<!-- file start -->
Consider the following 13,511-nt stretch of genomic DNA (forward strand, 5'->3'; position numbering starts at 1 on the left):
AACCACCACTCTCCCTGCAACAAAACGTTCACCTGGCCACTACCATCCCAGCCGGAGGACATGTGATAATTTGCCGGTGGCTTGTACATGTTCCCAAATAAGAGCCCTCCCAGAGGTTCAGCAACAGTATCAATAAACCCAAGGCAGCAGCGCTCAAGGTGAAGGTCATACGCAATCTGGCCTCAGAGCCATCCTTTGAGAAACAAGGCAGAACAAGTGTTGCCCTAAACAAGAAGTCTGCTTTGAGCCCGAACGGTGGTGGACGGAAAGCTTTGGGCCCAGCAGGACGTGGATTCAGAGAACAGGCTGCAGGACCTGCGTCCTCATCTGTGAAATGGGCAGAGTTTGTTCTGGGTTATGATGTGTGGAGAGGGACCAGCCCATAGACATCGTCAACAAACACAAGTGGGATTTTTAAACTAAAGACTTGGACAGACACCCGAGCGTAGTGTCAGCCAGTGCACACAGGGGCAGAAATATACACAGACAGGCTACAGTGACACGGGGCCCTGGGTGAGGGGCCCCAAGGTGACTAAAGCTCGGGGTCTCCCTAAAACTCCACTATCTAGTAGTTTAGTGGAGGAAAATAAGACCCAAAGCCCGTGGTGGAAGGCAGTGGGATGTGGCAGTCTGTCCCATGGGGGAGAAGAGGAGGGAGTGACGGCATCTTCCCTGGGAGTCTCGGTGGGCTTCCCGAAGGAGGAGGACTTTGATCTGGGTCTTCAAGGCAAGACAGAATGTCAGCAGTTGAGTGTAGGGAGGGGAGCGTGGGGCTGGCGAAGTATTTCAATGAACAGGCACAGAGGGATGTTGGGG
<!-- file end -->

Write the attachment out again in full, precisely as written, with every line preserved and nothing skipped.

Consider the following 13,511-nt stretch of genomic DNA (forward strand, 5'->3'; position numbering starts at 1 on the left):
AACCACCACTCTCCCTGCAACAAAACGTTCACCTGGCCACTACCATCCCAGCCGGAGGACATGTGATAATTTGCCGGTGGCTTGTACATGTTCCCAAATAAGAGCCCTCCCAGAGGTTCAGCAACAGTATCAATAAACCCAAGGCAGCAGCGCTCAAGGTGAAGGTCATACGCAATCTGGCCTCAGAGCCATCCTTTGAGAAACAAGGCAGAACAAGTGTTGCCCTAAACAAGAAGTCTGCTTTGAGCCCGAACGGTGGTGGACGGAAAGCTTTGGGCCCAGCAGGACGTGGATTCAGAGAACAGGCTGCAGGACCTGCGTCCTCATCTGTGAAATGGGCAGAGTTTGTTCTGGGTTATGATGTGTGGAGAGGGACCAGCCCATAGACATCGTCAACAAACACAAGTGGGATTTTTAAACTAAAGACTTGGACAGACACCCGAGCGTAGTGTCAGCCAGTGCACACAGGGGCAGAAATATACACAGACAGGCTACAGTGACACGGGGCCCTGGGTGAGGGGCCCCAAGGTGACTAAAGCTCGGGGTCTCCCTAAAACTCCACTATCTAGTAGTTTAGTGGAGGAAAATAAGACCCAAAGCCCGTGGTGGAAGGCAGTGGGATGTGGCAGTCTGTCCCATGGGGGAGAAGAGGAGGGAGTGACGGCATCTTCCCTGGGAGTCTCGGTGGGCTTCCCGAAGGAGGAGGACTTTGATCTGGGTCTTCAAGGCAAGACAGAATGTCAGCAGTTGAGTGTAGGGAGGGGAGCGTGGGGCTGGCGAAGTATTTCAATGAACAGGCACAGAGGGATGTTGGGG